Citizen directed care co-operative aims to empower disabled people

Disability Wales and the Wales Co-operative Centre have created a citizen-directed care co-operative that will give disabled people greater control over the community care they receive. Launched last month at the...

Disability Wales and the Wales Co-operative Centre have created a citizen-directed care co-operative that will give disabled people greater control over the community care they receive.

Launched last month at the Pierhead in Cardiff, the co-operative will enable people eligible for community care to pool their resources for better services. By joining the Citizen Directed Co-operatives Cymru (CDCC), service users can get involved in the running of the enterprise and decide what services it will provide. Through the co-operative they will also be able to speak with a single voice when working with local authorities and others in order to improve services.

Speaking at the launch of the co-operative, Adolf Ratzka, founder of the Stockholm Cooperative for Independent Living (STIL), shared his experience about how co-operatives can help provide personal assistance for disabled people. Mr Ratzka is also director of the Independent Living Institute, a policy development centre working to empower disabled people. He argued that supply-driven services could not provide disabled people the same choices and control over their daily lives as other people take for granted.

“Life is more than survival. I need assistants who help me do all that I would have done by myself if I weren’t disabled: do my share of the family household, go to work, hang out with friends, travel, fix the house, do gardening. For all of this I need assistance from people who are good at what they are doing, people who like to work for me. I have to do the recruiting, I need to train and supervise them. I need to be the boss because I know best what I want to do with my life,” he said.

STIL started in 1983 as a pilot project that aimed to demonstrate the superiority of demand-driven solutions over supply-driven ones. Only assistance users can become members and only assistance users can join the board.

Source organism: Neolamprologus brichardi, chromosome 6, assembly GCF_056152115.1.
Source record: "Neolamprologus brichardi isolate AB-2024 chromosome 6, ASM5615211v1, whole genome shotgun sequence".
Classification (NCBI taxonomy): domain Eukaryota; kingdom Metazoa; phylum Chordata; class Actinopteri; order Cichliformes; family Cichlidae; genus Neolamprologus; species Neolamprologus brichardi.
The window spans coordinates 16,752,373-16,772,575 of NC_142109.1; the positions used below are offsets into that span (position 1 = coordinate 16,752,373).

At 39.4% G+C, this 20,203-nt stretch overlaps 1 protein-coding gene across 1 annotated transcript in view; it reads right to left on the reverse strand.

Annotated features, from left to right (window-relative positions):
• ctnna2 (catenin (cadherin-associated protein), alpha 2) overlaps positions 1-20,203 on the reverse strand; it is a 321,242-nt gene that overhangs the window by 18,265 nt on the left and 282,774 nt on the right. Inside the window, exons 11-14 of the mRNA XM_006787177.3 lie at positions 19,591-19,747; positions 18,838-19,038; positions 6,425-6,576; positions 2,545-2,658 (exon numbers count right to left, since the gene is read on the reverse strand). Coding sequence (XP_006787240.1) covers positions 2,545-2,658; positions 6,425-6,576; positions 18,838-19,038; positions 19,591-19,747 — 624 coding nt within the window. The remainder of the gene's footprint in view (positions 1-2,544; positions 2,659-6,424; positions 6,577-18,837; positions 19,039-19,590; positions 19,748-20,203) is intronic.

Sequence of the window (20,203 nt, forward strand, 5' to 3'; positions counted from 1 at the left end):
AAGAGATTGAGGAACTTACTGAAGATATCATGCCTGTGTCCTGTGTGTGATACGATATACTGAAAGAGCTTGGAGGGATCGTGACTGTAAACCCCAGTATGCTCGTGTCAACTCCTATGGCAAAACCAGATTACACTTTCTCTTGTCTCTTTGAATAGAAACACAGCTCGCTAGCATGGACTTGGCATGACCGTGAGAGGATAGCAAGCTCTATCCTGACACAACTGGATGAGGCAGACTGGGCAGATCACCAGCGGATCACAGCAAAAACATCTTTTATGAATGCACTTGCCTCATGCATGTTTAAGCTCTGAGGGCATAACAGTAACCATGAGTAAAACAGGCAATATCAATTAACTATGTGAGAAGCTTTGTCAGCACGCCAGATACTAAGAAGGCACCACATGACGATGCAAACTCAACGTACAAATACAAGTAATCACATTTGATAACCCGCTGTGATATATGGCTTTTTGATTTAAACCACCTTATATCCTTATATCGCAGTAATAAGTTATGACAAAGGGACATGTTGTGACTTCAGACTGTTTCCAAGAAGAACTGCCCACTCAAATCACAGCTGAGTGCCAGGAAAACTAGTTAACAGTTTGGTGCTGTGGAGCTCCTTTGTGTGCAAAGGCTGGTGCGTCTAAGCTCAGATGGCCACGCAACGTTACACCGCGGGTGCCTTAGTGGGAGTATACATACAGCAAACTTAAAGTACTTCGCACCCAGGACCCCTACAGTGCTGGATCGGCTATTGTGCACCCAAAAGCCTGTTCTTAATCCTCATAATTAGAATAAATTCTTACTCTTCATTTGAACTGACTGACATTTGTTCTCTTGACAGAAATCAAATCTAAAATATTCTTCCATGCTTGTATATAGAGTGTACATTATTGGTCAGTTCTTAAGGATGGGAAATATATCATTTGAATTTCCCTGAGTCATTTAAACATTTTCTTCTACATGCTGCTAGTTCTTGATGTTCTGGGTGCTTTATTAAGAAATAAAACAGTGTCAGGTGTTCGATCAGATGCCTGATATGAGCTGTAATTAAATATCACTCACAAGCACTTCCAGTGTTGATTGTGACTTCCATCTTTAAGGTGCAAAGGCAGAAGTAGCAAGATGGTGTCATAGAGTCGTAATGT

In the UK people assessed by social services as eligible for community care can receive support through their local authority or choose to receive direct payments instead, which enables them to purchase their own assistance or services. This offers them more choice, flexibility and independence. However, individuals are less likely to choose the direct payment method, mainly due to the responsibility involved and issues such as administrative work, employment law and perceived risk. A co-operative approach could also make direct payments more approachable. The model enables service users to share responsibility and risk, support each other and share experiences.

Mr Ratzka added: “The purpose of STIL, apart from helping its members to Personal Assistance budgets, was to maximise individual members’ control over their personal assistance at a minimum of administrative work. STIL lets its members concentrate on the tasks that are most crucial for the quality of the services: recruitment, training, and supervising their assistants. STIL trains and supports members in these functions to help each achieve optimum service quality.”

CDCC is the first co-operative of this kind in the UK. The project is funded through the Big Lottery until March 2018.

Disability Wales chief executive Rhian Davies said: “This is an exciting time for Disability Wales and we welcome the national and international support that this project has received. We are thrilled that the Big Lottery has funded this project. Citizen Directed Co-operatives Cymru will reignite the debate surrounding direct payments and will support and enable greater choice, voice and control for disabled people across Wales.”

Derek Walker, chief executive of the Wales Co-operative Centre, said: “Disability Wales and the Wales Co-operative Centre believe co-operatives can empower people to own and manage their own services. This pioneering co-operative approach will enable disabled people in Wales to live more independent lives. This new approach will not just be citizen directed, but citizen owned and citizen controlled as well.”

Trevor Palmer, board member of CDCC, thinks the co-op will make a real difference to the lives of disabled people across Wales. “As a direct payment recipient, it is such positive news to hear that the CDCC project is being delivered in Wales,” he said. “This project will create real opportunities for disabled people to live a more independent life”.

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